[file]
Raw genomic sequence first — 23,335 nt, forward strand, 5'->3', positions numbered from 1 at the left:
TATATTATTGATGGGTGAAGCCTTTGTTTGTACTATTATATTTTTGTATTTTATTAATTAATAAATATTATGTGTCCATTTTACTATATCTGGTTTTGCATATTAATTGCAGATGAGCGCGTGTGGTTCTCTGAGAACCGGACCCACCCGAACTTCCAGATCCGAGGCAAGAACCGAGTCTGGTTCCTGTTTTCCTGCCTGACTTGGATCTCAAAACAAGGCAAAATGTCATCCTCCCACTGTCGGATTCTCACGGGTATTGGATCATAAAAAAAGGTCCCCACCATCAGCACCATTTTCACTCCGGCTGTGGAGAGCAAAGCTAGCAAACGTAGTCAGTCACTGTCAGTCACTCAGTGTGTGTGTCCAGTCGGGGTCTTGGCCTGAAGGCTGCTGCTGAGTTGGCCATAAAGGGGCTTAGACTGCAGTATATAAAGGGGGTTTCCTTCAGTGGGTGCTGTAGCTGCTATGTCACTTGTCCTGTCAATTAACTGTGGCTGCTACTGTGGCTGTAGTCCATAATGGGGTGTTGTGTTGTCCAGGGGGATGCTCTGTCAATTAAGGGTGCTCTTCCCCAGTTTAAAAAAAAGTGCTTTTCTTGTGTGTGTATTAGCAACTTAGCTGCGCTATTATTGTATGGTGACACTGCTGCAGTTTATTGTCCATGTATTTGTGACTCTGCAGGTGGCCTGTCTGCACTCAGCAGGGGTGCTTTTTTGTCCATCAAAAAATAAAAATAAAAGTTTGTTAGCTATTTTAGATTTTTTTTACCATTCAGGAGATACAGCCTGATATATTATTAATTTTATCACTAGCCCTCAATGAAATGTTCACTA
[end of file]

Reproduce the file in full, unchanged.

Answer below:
Raw genomic sequence first — 23,335 nt, forward strand, 5'->3', positions numbered from 1 at the left:
TATATTATTGATGGGTGAAGCCTTTGTTTGTACTATTATATTTTTGTATTTTATTAATTAATAAATATTATGTGTCCATTTTACTATATCTGGTTTTGCATATTAATTGCAGATGAGCGCGTGTGGTTCTCTGAGAACCGGACCCACCCGAACTTCCAGATCCGAGGCAAGAACCGAGTCTGGTTCCTGTTTTCCTGCCTGACTTGGATCTCAAAACAAGGCAAAATGTCATCCTCCCACTGTCGGATTCTCACGGGTATTGGATCATAAAAAAAGGTCCCCACCATCAGCACCATTTTCACTCCGGCTGTGGAGAGCAAAGCTAGCAAACGTAGTCAGTCACTGTCAGTCACTCAGTGTGTGTGTCCAGTCGGGGTCTTGGCCTGAAGGCTGCTGCTGAGTTGGCCATAAAGGGGCTTAGACTGCAGTATATAAAGGGGGTTTCCTTCAGTGGGTGCTGTAGCTGCTATGTCACTTGTCCTGTCAATTAACTGTGGCTGCTACTGTGGCTGTAGTCCATAATGGGGTGTTGTGTTGTCCAGGGGGATGCTCTGTCAATTAAGGGTGCTCTTCCCCAGTTTAAAAAAAAGTGCTTTTCTTGTGTGTGTATTAGCAACTTAGCTGCGCTATTATTGTATGGTGACACTGCTGCAGTTTATTGTCCATGTATTTGTGACTCTGCAGGTGGCCTGTCTGCACTCAGCAGGGGTGCTTTTTTGTCCATCAAAAAATAAAAATAAAAGTTTGTTAGCTATTTTAGATTTTTTTTACCATTCAGGAGATACAGCCTGATATATTATTAATTTTATCACTAGCCCTCAATGAAATGTTCACTA